Another implication is that the performance of an individual, an organization, an industry, a country, in acquiring and applying knowledge will increasingly become the key competitive factor—for career and earnings opportunities of the individuals; for the performance, perhaps even the survival, of the individual organization; for an industry; and for a country.
The knowledge society will inevitably become far more competitive than any society we have yet known—for the simple reason that with knowledge being universally accessible, there are no excuses for non-performance.
There will be no “poor” countries.
There will only be ignorant countries.
And the same will be true for individual companies, individual industries, and individual organizations of any kind.
It will be true for the individual, too.
In fact, developed societies have already become infinitely more competitive for the individual than were the societies of the early twentieth century—let alone earlier societies, those of the nineteenth or eighteenth centuries.
Then, most people had no opportunity to rise out of the “class” into which they were born, with most individuals following their fathers in their work and in their station in life.
As said before, the shift from knowledge to knowledges offers tremendous opportunities to the individual.
It makes possible a “career” as a knowledge worker.
But it equally presents a great many new problems and challenges.
It demands for the first time in history that people with knowledge take responsibility for making themselves understood by people who do not have the same knowledge base.
It requires that people learn—and preferably early—how to assimilate into their own work-specialized knowledges from other areas and other disciplines.
This is particularly important, as innovation in any one knowledge area tends to originate outside the area itself.
This is true in respect to products and processes—where, in sharp contrast to the way it was in the nineteenth and early twentieth centuries, innovations now tend to arise outside the industry or process itself.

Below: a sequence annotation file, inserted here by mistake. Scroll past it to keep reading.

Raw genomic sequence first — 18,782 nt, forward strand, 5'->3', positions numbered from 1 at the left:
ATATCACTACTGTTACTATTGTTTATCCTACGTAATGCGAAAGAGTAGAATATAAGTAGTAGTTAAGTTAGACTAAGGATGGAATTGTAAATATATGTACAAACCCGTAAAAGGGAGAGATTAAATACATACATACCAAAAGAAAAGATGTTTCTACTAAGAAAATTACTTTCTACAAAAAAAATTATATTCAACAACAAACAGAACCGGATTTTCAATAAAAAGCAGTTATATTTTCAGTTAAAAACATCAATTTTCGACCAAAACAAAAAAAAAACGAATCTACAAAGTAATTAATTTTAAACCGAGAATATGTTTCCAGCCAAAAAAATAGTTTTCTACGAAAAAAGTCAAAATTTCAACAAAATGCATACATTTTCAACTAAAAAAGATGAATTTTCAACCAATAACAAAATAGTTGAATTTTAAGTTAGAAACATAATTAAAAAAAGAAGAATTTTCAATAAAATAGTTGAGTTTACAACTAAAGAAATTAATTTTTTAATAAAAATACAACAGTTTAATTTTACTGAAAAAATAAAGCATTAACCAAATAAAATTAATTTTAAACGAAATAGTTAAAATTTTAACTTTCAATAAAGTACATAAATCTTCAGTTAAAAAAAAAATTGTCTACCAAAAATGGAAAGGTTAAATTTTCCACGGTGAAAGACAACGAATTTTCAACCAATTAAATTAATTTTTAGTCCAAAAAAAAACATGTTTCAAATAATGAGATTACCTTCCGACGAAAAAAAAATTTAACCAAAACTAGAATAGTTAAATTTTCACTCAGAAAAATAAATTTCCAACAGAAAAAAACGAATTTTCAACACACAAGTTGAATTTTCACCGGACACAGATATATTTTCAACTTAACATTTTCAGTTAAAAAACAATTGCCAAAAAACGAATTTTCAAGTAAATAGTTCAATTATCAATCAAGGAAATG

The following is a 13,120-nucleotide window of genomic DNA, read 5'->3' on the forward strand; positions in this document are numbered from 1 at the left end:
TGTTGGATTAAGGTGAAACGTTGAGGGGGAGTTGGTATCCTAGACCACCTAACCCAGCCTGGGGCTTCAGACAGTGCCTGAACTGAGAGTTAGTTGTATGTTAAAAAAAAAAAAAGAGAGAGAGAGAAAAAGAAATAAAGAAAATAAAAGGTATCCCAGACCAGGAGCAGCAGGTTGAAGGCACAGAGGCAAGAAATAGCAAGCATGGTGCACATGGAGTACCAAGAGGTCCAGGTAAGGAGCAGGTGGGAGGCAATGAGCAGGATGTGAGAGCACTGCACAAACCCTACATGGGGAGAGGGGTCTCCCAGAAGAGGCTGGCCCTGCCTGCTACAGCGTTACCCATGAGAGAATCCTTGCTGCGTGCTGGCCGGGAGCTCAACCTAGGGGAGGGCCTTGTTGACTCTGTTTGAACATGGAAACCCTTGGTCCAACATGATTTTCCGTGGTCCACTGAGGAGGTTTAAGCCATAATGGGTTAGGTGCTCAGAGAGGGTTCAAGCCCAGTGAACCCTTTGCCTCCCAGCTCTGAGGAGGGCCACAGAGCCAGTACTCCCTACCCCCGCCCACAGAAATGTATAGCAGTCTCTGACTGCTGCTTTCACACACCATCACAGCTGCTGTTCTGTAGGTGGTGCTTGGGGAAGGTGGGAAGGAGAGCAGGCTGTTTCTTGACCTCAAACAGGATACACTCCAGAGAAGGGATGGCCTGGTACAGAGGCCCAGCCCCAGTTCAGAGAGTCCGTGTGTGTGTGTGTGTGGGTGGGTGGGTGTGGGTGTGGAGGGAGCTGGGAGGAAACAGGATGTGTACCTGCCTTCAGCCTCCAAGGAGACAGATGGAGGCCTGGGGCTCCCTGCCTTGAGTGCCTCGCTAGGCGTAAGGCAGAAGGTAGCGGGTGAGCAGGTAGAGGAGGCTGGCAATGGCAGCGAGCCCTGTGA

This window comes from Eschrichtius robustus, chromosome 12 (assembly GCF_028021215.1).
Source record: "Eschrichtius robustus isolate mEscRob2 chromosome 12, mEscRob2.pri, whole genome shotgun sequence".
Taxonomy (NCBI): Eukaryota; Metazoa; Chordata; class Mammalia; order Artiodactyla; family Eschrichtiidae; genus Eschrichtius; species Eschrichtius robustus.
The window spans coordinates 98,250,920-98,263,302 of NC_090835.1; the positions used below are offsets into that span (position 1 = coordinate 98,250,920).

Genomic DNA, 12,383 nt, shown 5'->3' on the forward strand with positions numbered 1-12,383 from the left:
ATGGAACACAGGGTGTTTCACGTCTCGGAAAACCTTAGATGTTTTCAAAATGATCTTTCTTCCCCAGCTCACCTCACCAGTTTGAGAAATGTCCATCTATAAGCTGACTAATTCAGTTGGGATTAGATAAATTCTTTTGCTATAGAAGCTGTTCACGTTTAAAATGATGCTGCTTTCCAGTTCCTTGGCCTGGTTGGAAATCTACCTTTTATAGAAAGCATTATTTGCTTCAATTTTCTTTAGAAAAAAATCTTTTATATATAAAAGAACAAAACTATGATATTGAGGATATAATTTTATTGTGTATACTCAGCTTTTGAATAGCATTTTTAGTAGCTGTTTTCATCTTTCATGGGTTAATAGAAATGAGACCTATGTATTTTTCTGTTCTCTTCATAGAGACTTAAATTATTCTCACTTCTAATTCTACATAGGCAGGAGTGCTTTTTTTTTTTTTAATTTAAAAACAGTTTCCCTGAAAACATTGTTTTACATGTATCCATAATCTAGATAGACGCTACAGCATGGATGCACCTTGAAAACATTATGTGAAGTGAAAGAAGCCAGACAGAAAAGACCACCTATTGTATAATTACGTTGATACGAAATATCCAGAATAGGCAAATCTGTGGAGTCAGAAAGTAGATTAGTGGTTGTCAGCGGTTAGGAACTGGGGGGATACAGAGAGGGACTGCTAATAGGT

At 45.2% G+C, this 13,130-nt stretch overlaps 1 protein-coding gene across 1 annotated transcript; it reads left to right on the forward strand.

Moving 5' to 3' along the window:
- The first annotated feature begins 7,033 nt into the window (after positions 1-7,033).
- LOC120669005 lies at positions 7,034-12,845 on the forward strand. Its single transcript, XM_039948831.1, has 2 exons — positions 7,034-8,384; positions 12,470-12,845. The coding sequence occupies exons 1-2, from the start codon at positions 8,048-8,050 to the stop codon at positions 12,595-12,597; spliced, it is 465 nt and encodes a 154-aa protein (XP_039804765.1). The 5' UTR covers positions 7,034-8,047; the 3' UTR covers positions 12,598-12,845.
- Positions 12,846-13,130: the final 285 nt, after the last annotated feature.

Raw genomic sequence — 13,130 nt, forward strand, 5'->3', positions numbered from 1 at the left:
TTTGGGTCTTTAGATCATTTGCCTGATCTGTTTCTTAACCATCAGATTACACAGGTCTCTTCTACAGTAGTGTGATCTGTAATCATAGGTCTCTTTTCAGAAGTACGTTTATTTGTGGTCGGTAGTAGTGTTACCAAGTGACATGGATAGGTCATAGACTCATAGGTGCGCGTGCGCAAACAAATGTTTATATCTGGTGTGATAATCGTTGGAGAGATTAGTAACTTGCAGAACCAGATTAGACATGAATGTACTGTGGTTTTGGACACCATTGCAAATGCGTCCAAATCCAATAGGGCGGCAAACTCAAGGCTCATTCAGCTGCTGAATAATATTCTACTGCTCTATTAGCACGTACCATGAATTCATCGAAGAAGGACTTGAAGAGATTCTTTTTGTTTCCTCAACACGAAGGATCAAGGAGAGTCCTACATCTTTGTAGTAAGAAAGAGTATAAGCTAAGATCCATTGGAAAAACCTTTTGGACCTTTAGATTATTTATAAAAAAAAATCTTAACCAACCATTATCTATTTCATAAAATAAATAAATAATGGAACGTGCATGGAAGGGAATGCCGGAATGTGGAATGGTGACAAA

It is true just as much in scientific knowledge and in scholarship.
The new approaches to the study of history have, for instance, come out of economics, psychology, and archaeology—all disciplines which historians never considered relevant to their field and to which historical research had rarely before been exposed.
How Knowledges Work
The Employee Society
What Is an Employee?
The Social Sector
Knowledge Economy and Knowledge Polity
School and Education as Society’s Center (not the present system)
The Competitive Knowledge Economy
How Can Government Function?
Conclusion: The Priority Tasks — The Need for Social and Political Innovations
Trade Lessons from the World Economy
Peter Drucker Sets Us Straight (it hasn’t been a recession but a transformation and the structure of the economy)
Exploring beyond yesterday(S) → trying to see road(S) ahead
Managing ONESELF — an introduction → strengths? … where do I belong? … what should I contribute? … the second half of life …
The INDIVIDUAL’s foundation for everything else
Successful careers are not planned.
They develop when people are prepared for opportunities because they know their strengths, their method of work, and their values.
Knowing where one belongs can transform an ordinary person—hardworking and competent but otherwise mediocre—into an outstanding performer.
… And we will have to stay mentally alert and engaged during a 50-year working life, which means knowing how and when to change the work we do.
Even today, remarkably few Americans are prepared to select jobs for themselves.
When you ask, “Do you know what you are good at?
Do you know your limitations?” they look at you with a blank stare.
Or they often respond in terms of subject knowledge, which is the wrong answer.